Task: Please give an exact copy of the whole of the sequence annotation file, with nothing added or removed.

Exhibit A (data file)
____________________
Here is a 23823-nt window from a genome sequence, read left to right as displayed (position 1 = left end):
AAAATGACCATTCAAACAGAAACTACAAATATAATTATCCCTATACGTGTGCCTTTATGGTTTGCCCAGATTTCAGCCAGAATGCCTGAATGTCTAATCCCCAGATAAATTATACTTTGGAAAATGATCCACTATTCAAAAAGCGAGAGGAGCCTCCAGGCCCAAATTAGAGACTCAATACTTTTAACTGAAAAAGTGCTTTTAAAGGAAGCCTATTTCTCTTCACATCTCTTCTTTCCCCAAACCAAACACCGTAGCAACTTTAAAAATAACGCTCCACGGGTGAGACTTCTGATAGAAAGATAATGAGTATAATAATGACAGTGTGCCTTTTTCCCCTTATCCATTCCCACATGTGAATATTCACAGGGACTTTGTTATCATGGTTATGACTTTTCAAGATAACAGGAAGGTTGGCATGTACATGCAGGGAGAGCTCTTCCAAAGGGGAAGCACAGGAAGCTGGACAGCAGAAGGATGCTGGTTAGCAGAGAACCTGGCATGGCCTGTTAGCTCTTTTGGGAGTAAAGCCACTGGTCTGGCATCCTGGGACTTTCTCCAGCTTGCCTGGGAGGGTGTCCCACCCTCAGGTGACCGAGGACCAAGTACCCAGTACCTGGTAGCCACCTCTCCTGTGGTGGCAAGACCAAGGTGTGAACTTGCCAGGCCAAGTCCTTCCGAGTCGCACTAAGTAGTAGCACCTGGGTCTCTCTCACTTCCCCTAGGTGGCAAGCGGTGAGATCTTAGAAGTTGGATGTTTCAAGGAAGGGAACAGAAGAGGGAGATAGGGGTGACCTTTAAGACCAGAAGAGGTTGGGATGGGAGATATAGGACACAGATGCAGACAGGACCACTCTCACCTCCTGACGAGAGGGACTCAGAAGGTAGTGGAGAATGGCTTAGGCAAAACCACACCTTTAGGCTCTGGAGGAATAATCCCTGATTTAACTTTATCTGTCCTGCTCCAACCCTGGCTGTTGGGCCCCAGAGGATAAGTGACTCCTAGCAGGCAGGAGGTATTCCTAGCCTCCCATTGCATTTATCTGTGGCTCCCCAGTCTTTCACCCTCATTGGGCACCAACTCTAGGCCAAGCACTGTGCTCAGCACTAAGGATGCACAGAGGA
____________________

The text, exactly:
Here is a 23823-nt window from a genome sequence, read left to right as displayed (position 1 = left end):
AAAATGACCATTCAAACAGAAACTACAAATATAATTATCCCTATACGTGTGCCTTTATGGTTTGCCCAGATTTCAGCCAGAATGCCTGAATGTCTAATCCCCAGATAAATTATACTTTGGAAAATGATCCACTATTCAAAAAGCGAGAGGAGCCTCCAGGCCCAAATTAGAGACTCAATACTTTTAACTGAAAAAGTGCTTTTAAAGGAAGCCTATTTCTCTTCACATCTCTTCTTTCCCCAAACCAAACACCGTAGCAACTTTAAAAATAACGCTCCACGGGTGAGACTTCTGATAGAAAGATAATGAGTATAATAATGACAGTGTGCCTTTTTCCCCTTATCCATTCCCACATGTGAATATTCACAGGGACTTTGTTATCATGGTTATGACTTTTCAAGATAACAGGAAGGTTGGCATGTACATGCAGGGAGAGCTCTTCCAAAGGGGAAGCACAGGAAGCTGGACAGCAGAAGGATGCTGGTTAGCAGAGAACCTGGCATGGCCTGTTAGCTCTTTTGGGAGTAAAGCCACTGGTCTGGCATCCTGGGACTTTCTCCAGCTTGCCTGGGAGGGTGTCCCACCCTCAGGTGACCGAGGACCAAGTACCCAGTACCTGGTAGCCACCTCTCCTGTGGTGGCAAGACCAAGGTGTGAACTTGCCAGGCCAAGTCCTTCCGAGTCGCACTAAGTAGTAGCACCTGGGTCTCTCTCACTTCCCCTAGGTGGCAAGCGGTGAGATCTTAGAAGTTGGATGTTTCAAGGAAGGGAACAGAAGAGGGAGATAGGGGTGACCTTTAAGACCAGAAGAGGTTGGGATGGGAGATATAGGACACAGATGCAGACAGGACCACTCTCACCTCCTGACGAGAGGGACTCAGAAGGTAGTGGAGAATGGCTTAGGCAAAACCACACCTTTAGGCTCTGGAGGAATAATCCCTGATTTAACTTTATCTGTCCTGCTCCAACCCTGGCTGTTGGGCCCCAGAGGATAAGTGACTCCTAGCAGGCAGGAGGTATTCCTAGCCTCCCATTGCATTTATCTGTGGCTCCCCAGTCTTTCACCCTCATTGGGCACCAACTCTAGGCCAAGCACTGTGCTCAGCACTAAGGATGCACAGAGGA